Thursday, April 23, 2009
Closed for Winter: unlocking summer's secrets
Australian writer/director James Bogle has given us the very introspective Closed for Winter, an adaptation of Georgia Blain’s 1998 novel of the same name. This dark film brought to mind the recent French language I’ve loved you for so long, “This is a sombre, desolate tale. It is as much about her complex relationships as it is the past.”
Both stories explore coming to terms with loss, about achieving the dreaded ubiquitous cliché and about creating a new beginning.
Twenty years after the disappearance of her older sister Frances (Danielle Catanzariti) Elise Silverton (Natalie Imbruglia) is obsessed by her memories. Frances’ fate is still unresolved. Her mother Dorothy (Deborah Kennedy) spends her waking hours compulsively reading and responding to similar tragic news items. Her dilapidated house is piled with newspapers. The shadowy absence of her husband, who died in a work accident before the disappearance, hangs over everything.
Two other men help to break this cycle of mourning. A relationship with her boss Martin (Daniel Frederiksen) offers a way out for Elise. Daniel’s performance as the geekish nerd who manages the local cinema was the hardest to warm to. It seems too much of a caricature.
John Mills has been the family’s long-term doctor. His developing friendship with Elise brings the film’s climax that helps her to confront the past. Tony Martin gives a restrained, perhaps underwhelming, portrayal.
Those who haven’t followed Neighbours or aren’t great fans of popular music, Natalie Imbruglia may not be as familiar as Kylie Minogue. Most of her acting has been for television. She does brooding silence very well but doesn’t handle vigorous dialogue as skillfully. The young Elise (Tiahn Green) does silences even better. Like many recent roles by child actors, her performance steals a lot of Natalie’s impact. Natalie also seems a few years too old for her part.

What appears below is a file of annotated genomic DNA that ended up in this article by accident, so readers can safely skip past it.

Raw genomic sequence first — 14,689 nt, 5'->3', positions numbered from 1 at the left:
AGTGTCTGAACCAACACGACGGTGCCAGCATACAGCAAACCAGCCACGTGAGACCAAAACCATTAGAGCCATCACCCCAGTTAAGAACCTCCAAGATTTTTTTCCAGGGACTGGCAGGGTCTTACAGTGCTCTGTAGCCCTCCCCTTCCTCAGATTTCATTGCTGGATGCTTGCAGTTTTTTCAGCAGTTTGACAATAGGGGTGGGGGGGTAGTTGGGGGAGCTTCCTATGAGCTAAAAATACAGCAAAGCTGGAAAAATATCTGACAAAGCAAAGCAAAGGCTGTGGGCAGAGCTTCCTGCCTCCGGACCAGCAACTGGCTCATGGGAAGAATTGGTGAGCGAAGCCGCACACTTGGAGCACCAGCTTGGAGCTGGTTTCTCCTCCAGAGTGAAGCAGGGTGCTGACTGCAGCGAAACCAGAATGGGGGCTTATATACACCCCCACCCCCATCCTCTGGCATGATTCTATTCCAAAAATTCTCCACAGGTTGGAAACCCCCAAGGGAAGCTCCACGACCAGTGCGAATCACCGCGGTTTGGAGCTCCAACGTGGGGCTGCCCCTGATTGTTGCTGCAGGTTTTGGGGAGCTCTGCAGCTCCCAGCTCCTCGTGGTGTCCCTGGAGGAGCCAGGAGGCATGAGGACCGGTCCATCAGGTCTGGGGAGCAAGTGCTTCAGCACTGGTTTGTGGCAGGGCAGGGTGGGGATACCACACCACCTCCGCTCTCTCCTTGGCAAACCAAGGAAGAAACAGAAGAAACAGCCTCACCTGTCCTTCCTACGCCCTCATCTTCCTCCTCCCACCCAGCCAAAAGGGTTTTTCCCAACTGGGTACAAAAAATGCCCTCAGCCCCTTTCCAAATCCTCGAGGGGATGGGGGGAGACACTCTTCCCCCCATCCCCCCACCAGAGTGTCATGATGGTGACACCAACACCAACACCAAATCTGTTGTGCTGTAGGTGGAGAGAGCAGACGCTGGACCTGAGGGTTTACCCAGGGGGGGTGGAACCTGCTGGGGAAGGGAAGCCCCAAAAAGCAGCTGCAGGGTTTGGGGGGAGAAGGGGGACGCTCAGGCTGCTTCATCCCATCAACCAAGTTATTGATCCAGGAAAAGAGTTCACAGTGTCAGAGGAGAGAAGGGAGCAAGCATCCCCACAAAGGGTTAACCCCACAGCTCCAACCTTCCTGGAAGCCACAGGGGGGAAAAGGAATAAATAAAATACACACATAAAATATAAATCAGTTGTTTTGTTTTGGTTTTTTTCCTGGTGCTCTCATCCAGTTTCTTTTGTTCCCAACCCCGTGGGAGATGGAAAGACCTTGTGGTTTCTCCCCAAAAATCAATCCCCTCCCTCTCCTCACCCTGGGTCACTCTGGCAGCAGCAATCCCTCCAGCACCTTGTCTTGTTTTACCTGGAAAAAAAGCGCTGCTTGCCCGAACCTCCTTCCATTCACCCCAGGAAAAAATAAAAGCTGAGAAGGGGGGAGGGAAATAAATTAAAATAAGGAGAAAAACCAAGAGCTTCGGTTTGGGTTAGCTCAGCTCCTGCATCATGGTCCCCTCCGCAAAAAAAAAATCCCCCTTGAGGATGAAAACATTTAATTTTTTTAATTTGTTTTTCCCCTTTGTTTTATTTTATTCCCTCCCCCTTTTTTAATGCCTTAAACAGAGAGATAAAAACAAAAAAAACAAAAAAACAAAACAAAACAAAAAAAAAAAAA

Deborah Kennedy maintains a crazed sparkle in the eyes, warning that Dorothy's neuroses should not be taken lightly.
Bogle’s controlled direction manages the frequent flashbacks fluently and effectively. The beach scenes with the aging pier mold the mood of the tragic summer perfectly. However, at times these shots linger too long, in what is an otherwise concise production. There are some twee aspects such as the garden and the mosaic but they are minor irritations.
The film is not really a mystery or suspense, though much of the critical action happens off camera. Towards the end Elise says that she now knows as much as she need to. The same is true for the audience. The resolution is predictable but that doesn’t spoil this troubled journey. An emotional life that has been flat-lining for so long has only two possible directions.
(Thanks to the Melbourne Writers Festival and Goalpost Pictures for the complimentary tickets.)